Colonel Quach Hai Luong: I want to ask you: What do you think the American objectives were in Vietnam? Colonel Herbert Schandler: Our objectives in Vietnam, as stated by our various presidents, were the following. First, to establish an independent, noncommunist South Vietnam whose people had the ability to choose their own leaders and form of government. A second objective was to convince North Vietnam—not to defeat or crush or obliterate North Vietnam—but to convince North Vietnam not to impose its will on the South by means of military force. We had no burning desire even to harm North Vietnam in any way. We just wanted to demonstrate to you that you could not win militarily in the South. Colonel Quach Hai Luong: But Colonel Schandler, if I may say so, this was a critical difference between your understanding of the situation and our understanding of it. Let me put it this way: your fundamental assumption is that Vietnam was two distinct—two rightfully independent—countries. On that basis, your objectives and strategies follow. We did not make that distinction. We saw only one country. All our strategies were based on this basic premise: that Vietnam is one country, unfortunately and artificially divided in two. Our war was for the purpose of protecting our independence and maintaining our national unity.

Now imagine how different the outcomes of the Vietnam War might have been if, at the beginning of this conflict, the military leaders and negotiators of the respective countries had used sophisticated problem-solving skills and dug deeper to understand the cultural meanings and implications of their actions and behind their public statements about the war. The same might be said of present conflicts in Afghanistan and Iraq.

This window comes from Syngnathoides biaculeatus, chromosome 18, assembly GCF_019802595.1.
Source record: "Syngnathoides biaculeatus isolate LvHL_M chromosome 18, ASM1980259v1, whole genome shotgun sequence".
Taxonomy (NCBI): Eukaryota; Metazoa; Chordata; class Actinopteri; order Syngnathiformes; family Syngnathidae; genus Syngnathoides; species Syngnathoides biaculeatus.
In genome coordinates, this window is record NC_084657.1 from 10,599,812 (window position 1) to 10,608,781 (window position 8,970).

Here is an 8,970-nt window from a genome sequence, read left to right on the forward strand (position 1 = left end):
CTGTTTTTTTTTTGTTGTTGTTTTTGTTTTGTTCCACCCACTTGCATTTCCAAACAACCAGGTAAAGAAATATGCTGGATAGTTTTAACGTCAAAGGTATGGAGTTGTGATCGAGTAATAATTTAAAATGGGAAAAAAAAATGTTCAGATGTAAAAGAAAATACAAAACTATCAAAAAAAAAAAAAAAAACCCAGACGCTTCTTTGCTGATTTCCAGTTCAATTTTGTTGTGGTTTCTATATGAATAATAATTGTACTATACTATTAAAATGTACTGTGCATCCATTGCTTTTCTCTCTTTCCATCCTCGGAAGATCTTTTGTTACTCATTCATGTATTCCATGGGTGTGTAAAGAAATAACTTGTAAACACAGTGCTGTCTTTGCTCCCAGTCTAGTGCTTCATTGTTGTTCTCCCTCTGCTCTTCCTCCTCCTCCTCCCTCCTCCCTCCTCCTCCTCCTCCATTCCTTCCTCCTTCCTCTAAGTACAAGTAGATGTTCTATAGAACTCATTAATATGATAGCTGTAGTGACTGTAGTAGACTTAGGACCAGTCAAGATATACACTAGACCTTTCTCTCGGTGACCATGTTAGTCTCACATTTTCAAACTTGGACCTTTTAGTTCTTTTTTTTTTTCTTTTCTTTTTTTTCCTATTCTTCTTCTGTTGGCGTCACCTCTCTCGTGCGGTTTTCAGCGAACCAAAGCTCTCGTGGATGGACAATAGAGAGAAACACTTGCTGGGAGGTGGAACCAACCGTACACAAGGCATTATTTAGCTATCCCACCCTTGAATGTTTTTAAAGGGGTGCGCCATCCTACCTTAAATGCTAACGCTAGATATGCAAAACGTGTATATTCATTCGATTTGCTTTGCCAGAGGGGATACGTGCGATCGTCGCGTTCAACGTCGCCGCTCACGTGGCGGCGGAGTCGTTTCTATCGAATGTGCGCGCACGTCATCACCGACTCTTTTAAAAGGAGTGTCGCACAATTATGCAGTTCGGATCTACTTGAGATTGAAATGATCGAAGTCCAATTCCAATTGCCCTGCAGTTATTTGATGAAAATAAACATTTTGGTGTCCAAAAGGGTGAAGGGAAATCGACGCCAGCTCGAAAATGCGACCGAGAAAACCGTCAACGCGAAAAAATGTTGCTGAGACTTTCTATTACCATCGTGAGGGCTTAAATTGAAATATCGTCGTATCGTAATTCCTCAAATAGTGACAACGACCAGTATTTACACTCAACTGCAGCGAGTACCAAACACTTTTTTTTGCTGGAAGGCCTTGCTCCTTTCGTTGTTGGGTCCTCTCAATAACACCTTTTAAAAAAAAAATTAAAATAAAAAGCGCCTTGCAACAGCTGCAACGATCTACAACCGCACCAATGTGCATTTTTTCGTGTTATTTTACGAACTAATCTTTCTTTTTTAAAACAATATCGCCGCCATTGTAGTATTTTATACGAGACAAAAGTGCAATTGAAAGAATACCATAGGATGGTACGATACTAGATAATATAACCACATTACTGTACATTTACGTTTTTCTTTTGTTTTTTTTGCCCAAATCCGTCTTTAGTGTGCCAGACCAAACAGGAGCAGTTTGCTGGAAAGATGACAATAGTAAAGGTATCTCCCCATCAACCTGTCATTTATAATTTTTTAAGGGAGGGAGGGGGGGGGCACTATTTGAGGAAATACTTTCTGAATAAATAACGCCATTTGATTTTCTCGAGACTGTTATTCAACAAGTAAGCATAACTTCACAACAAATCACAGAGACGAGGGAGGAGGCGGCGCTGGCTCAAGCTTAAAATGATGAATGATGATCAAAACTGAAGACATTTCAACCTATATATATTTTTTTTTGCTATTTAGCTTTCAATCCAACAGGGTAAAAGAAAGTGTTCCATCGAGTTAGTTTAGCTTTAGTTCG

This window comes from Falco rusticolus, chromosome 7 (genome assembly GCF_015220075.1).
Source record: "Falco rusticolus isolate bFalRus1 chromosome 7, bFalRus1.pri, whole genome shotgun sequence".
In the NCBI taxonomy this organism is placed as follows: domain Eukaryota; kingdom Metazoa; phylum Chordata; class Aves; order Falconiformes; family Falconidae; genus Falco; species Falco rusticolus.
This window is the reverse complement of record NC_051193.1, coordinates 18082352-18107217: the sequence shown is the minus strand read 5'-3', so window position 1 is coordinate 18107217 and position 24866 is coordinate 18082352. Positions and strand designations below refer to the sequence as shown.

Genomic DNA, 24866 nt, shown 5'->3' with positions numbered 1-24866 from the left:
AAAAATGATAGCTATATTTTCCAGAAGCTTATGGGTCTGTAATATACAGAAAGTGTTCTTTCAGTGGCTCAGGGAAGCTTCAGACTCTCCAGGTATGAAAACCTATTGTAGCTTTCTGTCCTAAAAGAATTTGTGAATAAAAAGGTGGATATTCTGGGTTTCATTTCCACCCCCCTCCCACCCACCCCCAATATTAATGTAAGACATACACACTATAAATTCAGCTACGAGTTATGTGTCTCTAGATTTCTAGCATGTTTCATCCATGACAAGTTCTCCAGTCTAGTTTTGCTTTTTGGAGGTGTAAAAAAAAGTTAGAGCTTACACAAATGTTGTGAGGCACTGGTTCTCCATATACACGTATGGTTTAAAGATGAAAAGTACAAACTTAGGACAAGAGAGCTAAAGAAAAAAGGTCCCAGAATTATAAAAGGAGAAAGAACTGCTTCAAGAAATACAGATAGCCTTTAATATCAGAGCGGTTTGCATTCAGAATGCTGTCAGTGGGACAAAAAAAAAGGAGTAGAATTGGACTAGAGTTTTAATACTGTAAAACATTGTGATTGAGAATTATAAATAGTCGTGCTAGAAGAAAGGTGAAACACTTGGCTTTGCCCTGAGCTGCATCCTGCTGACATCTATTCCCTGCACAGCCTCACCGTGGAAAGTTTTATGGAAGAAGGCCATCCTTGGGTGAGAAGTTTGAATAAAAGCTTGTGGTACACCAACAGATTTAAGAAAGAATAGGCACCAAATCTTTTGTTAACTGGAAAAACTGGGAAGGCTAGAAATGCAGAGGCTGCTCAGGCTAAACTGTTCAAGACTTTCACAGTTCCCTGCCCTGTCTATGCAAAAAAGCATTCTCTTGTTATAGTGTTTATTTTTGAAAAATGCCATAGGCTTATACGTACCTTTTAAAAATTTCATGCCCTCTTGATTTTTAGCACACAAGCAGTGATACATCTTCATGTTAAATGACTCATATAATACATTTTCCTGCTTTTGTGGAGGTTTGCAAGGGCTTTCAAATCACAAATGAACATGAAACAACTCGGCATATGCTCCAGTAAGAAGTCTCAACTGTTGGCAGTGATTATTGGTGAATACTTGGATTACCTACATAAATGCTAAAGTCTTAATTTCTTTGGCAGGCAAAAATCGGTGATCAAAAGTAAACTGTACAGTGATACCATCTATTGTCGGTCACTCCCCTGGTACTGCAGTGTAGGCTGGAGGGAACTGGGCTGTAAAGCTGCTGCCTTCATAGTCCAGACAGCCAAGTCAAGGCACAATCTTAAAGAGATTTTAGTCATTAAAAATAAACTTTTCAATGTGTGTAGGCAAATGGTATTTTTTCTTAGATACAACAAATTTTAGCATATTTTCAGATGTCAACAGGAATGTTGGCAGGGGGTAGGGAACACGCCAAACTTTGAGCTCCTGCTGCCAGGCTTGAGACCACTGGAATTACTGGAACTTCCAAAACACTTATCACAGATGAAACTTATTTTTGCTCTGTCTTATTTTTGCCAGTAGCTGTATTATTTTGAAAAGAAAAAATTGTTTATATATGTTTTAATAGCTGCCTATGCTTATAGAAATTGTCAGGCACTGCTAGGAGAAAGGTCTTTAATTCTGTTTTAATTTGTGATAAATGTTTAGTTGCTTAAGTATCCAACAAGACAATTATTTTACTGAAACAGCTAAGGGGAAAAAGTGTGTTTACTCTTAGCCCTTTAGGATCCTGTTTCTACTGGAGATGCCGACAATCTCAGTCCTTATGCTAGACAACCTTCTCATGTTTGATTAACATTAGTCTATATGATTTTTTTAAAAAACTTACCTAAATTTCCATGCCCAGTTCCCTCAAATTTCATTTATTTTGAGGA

Also supporting the notion that "culture" is important is Alan Greenspan, former chairman of the U.S. Federal Reserve. Greenspan stated that he originally believed that capitalism was "human nature." After the collapse of the Soviet economy, however, he concluded that "it was not human nature at all, but culture." Culture is finding its place of significance in the experience of global individuals.

Cultures have always been distinct, mostly separate and independent. Over the past 100 years, and especially during the last 25, cultures and nations have remained unique, but have become increasingly more interconnected in complex and nonobvious ways. This book covers many topics, but the threads of culture, differences, and leadership run throughout.

"In the early 1990s, I happened to come across early 1960s economic data on Ghana and South Korea, and I was astonished to see how similar their economies were at that time. These two countries had roughly comparable levels of per capita gross national product (GNP); similar divisions of their economy among primary products, manufacturing, and services; and overwhelmingly primary product exports, with South Korea producing a few manufactured goods. They were also receiving comparable levels of economic aid. Thirty years later, South Korea had become an industrial giant with the fourteenth largest economy in the world. No such changes had occurred in Ghana, whose per capita GNP was now about one-fifteenth that of South Korea's. How could this extraordinary difference in development be explained? Undoubtedly, many factors played a role, but it seemed to me that culture had to be a large part of the explanation. South Koreans value thrift, investment, hard work, education, organization, and discipline. Ghanaians had different values. In short, culture counts."